By Lisa Goldman-Van Nostrand, Sumitomo Chemical – Strategic Advisor and RBM Board Member
May 2015 was an historic month for malaria: the World Health Assembly endorsed the WHO Global Technical Strategy for malaria 2016-2030, and the RBM Board approved a new framework for Action and Investment to defeat Malaria (AIM). Together, these documents provide the strategic, operational and financial basis for malaria partners to move toward 90% elimination of malaria by the year 2030 – which would put us on the frontier of eradication of one of humanity’s oldest foes.
Malaria has been in a position of privilege in the development agenda during the era of the Millennium Development Goals. The shift to the Sustainable Development Goals marks a profound change in the prominence of malaria’s position – and that of health more generally – within the development agenda. Attention will increasingly be focused on the interdependencies of issues rather than any single goal or target. Multi-sectoral integration of malaria control and elimination programs will become a strategic imperative. The “indivisibility” of the agenda, due to the integrated nature of the SDGs, implies that inter-sectoral linkages will be key to ensure coherence of action.
At the same time, to achieve our newly mandated and highly ambitious malaria elimination, goals will require around $100 Billion for malaria-specific programs over the next 15 years. The competition for development resources will be fierce. Malaria has considerable momentum, and benefits tremendously from the existence of the Global Fund to fight AIDS, Tuberculosis and Malaria – that’s one reason why a full replenishment of the Global Fund in June or July 2016 will be so critical. Increased domestic resource mobilization to support malaria and health programs are also essential to increase malaria finance by an order of magnitude.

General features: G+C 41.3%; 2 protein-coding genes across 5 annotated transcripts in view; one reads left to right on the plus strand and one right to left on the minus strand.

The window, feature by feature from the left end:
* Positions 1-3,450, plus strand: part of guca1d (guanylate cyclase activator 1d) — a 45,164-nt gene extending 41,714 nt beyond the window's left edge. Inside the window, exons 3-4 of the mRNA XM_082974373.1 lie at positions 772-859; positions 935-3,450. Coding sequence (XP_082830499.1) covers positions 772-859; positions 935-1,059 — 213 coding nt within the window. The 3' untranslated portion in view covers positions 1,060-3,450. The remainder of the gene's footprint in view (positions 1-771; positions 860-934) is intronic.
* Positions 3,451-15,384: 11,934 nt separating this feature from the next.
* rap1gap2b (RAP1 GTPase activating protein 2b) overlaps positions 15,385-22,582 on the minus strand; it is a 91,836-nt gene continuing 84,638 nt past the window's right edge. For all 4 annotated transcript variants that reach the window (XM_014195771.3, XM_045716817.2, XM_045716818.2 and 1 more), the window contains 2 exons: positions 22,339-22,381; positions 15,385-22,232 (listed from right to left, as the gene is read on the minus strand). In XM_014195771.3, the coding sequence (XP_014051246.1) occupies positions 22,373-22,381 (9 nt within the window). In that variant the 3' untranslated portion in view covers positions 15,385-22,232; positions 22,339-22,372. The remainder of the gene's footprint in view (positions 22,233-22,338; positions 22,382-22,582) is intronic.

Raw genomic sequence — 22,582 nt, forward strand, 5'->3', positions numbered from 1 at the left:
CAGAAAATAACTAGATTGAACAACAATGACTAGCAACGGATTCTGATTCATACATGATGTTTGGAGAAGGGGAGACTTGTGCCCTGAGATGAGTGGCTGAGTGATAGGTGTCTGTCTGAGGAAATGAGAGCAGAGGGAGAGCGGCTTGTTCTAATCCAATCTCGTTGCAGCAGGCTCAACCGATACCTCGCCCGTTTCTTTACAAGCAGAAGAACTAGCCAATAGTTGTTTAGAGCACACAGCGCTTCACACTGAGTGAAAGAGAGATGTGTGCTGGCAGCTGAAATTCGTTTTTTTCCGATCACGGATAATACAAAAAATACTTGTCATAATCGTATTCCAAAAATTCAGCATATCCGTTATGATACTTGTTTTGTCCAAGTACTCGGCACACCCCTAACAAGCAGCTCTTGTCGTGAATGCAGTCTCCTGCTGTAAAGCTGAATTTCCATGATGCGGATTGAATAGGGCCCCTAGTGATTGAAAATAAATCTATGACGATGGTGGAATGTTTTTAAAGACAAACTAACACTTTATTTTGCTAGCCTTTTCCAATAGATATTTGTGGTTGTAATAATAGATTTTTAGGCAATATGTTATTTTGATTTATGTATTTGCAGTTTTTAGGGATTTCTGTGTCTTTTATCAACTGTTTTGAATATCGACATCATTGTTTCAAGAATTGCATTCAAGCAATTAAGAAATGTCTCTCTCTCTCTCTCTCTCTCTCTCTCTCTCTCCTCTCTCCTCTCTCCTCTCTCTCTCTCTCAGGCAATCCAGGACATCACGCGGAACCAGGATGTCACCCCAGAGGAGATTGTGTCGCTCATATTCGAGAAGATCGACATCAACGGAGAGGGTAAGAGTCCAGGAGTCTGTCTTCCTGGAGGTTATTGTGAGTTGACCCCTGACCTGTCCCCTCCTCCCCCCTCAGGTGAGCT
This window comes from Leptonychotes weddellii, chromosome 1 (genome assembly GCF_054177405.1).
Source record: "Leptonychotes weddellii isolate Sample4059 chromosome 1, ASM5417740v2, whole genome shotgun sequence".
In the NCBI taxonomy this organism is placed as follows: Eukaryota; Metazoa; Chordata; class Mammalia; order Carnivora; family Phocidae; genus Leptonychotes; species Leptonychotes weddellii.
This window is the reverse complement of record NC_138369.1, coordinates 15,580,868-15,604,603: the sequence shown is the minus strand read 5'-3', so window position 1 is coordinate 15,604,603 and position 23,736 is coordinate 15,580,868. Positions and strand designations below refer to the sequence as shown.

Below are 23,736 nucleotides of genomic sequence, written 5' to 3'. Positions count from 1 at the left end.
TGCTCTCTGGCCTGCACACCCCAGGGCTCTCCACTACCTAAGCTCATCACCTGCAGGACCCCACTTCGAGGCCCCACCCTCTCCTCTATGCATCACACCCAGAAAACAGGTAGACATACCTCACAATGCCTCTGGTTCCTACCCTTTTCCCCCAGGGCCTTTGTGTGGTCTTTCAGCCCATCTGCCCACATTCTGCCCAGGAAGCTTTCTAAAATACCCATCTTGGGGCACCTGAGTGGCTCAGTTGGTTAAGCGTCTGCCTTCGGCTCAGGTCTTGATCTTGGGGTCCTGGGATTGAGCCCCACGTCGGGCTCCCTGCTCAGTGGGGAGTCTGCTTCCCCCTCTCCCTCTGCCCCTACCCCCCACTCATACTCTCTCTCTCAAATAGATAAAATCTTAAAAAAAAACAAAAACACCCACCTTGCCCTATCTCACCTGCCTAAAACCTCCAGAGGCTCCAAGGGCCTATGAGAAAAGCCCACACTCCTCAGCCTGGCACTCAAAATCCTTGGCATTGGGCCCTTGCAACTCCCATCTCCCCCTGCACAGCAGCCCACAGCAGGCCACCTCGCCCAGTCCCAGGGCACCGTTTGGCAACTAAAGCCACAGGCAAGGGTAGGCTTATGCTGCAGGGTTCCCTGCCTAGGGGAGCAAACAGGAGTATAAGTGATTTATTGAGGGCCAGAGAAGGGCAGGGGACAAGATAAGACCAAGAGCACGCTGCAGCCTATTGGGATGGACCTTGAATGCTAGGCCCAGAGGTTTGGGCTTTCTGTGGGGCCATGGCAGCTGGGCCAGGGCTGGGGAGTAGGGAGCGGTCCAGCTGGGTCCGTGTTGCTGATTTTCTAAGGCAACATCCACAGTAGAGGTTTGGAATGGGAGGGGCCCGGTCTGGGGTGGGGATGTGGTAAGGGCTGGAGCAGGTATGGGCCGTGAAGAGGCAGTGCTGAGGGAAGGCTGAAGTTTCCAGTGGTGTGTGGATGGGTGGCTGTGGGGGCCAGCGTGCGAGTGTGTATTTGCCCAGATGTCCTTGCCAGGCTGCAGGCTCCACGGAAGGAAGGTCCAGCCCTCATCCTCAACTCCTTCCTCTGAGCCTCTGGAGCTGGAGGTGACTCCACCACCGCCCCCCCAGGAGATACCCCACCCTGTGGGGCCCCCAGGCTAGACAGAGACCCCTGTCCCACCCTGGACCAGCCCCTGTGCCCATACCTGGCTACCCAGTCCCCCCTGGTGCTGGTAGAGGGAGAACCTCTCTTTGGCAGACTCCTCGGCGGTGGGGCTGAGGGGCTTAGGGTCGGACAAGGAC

Keeping pace with the changing development environment, the RBM Partnership is taking action to evolve its architecture and governance structures to be more fit for purpose, especially in terms of country support and resource mobilization. As an RBM Board member and a member of the Task Force on Architecture and Governance, I had the honor of taking part in the process of considering how best to foster active engagement of Partners at every level in the coming years.
One thing that has persisted since the inception of the RBM Partnership is the shared desire to have a forum for partners to come together across sectors and geographies to harmonize collective action against malaria, keep malaria high on the global development agenda and secure the resources necessary to achieve a malaria-free world. The changes adopted by the RBM Board last month and already under way will shape Partnership mechanisms for the next, critical stage of the global fight against malaria — with continued emphasis on representing the diversity of the partnership in a nimble and agile structure, engaging a Trustee Council of global leadership to make sure malaria is represented at the top echelons of the sustainable development dialogue, and to expand engagement of the local private sector to support countries in domestic finance of their malaria efforts.
Malaria has co-evolved with humanity, and the malaria parasite is an adaptive foe — so much so that growing levels of drug and insecticide resistance are recognized as one of most significant threats to our efforts against malaria. With the evolution of the RBM Partnership we will be better able to attain our shared aim of a world free of malaria — a success which will rank among the greatest in human history.